Following a decline of nearly 5% of students between the 2019-20 and 2020-21 school years, a demography report presented to the Plano ISD board of trustees Feb. 8 shows the district's enrollment figures are expected to decrease by around 1% per year through 2027-28. After that, the report predicts minimal decreases of enrollment each year until 2031-32, when the district is expected to see a 0.3% increase.

"We expected a pretty good bounce back [this year, but] we did not bounce back as much as we thought," consultant Rocky Gardner from Zonda Demographics said. "[PISD] declined by about 800 students [this year]. We really expected it to come back a little stronger than that, [and] we're not sure exactly where some of these students are now."

As part of his presentation, Gardner said the lack of available homes at affordable price points is among the factors in future decreases of expected students. Gardner showed there are roughly 540 lots available in PISD with an additional 3,200 lots in the planning stages. His presentation also noted the nearly 750 multifamily units under construction are expected to benefit the district in the next couple of years.

"We are projecting [enrollment] to continue to bounce back gradually," Gardner said. "Keep in mind the number of kindergarten students themselves are not growing very much because there's not as many births [happening throughout the state]."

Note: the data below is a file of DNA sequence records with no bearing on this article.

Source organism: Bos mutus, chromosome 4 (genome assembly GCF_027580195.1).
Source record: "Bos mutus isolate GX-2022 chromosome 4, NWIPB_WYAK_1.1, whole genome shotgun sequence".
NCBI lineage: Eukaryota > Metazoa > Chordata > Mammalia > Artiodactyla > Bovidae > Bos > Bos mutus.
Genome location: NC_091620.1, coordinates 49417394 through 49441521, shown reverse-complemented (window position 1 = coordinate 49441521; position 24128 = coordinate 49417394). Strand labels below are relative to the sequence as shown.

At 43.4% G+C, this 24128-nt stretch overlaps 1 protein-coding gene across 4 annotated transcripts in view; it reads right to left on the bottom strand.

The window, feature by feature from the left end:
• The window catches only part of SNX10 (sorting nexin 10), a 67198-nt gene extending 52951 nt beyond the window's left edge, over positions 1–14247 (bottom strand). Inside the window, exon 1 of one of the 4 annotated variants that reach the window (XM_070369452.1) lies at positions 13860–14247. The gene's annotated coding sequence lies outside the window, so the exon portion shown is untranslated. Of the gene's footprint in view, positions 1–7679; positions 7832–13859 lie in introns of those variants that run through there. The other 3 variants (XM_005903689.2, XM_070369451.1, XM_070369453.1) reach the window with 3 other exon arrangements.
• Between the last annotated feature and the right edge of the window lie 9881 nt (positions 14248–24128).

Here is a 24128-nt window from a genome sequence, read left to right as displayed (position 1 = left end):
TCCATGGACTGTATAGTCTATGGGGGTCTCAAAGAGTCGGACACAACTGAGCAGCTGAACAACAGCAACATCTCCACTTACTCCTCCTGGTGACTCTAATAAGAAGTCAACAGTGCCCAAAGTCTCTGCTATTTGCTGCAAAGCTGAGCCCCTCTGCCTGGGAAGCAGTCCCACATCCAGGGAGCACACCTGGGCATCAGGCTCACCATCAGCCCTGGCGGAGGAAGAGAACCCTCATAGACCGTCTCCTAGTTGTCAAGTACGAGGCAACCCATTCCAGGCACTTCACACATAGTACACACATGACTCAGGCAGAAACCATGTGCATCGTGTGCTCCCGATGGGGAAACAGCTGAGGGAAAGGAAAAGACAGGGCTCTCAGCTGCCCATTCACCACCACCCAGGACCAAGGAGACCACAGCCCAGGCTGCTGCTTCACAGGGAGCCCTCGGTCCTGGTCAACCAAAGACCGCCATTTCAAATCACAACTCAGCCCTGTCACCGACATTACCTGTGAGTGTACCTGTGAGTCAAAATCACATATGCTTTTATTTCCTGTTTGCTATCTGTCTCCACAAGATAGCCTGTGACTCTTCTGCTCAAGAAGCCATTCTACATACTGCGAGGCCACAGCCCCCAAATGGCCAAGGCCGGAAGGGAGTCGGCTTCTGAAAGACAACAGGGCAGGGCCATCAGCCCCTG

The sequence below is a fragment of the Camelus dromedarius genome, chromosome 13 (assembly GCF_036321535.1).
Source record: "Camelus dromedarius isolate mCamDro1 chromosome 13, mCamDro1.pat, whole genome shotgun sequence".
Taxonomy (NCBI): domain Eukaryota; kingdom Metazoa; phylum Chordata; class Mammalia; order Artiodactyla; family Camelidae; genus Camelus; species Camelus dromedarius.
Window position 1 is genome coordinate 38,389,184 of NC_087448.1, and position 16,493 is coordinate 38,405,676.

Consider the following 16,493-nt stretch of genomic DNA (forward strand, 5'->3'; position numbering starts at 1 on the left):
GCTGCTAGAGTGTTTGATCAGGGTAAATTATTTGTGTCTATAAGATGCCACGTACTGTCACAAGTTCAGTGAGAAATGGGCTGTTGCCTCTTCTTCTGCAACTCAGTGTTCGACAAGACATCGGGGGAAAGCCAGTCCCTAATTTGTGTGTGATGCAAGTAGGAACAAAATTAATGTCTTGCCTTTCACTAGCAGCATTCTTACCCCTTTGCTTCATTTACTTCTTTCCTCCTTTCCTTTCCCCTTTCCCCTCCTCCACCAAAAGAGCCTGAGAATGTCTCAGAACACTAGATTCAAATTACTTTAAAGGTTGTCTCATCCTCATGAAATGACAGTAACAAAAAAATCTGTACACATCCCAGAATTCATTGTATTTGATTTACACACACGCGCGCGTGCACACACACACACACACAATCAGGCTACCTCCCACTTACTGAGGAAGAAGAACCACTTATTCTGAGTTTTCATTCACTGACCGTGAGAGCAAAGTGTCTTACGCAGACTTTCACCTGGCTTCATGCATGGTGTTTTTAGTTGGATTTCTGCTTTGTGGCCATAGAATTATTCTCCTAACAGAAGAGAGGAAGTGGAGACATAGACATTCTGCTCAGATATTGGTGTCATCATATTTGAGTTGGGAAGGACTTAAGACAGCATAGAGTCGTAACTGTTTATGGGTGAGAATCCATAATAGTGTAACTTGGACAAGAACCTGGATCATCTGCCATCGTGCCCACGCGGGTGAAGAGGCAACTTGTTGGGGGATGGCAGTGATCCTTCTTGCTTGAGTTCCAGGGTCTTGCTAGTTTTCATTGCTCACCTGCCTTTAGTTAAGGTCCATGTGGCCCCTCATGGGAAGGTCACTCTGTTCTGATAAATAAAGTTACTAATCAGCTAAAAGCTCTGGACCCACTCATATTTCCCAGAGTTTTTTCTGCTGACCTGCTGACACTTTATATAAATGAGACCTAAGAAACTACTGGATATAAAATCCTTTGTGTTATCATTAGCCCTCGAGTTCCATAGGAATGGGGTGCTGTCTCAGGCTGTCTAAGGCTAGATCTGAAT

Gardner said PISD has shown a strong retention of students.

"Once [students] are in the district, they stay," he said. "It's going to be about [bringing] kindergarten students [into PISD]."

Districts such as Richardson ISD saw similar projections to PISD's, Gardner said.

Following Gardner's presentation, trustee Lauren Tyra said data such as decreasing birth rates, smaller family sizes and housing prices all contribute to changes in the district's enrollment figures.

"I know that there are definitely members of the community pushing this idea that people are fleeing Plano schools or not putting their kids in Plano schools," Tyra said. "And I would just like the community to take a look at the data and actually understand that there are actual real data-driven headwinds that are causing some of this fluctuation in our student population."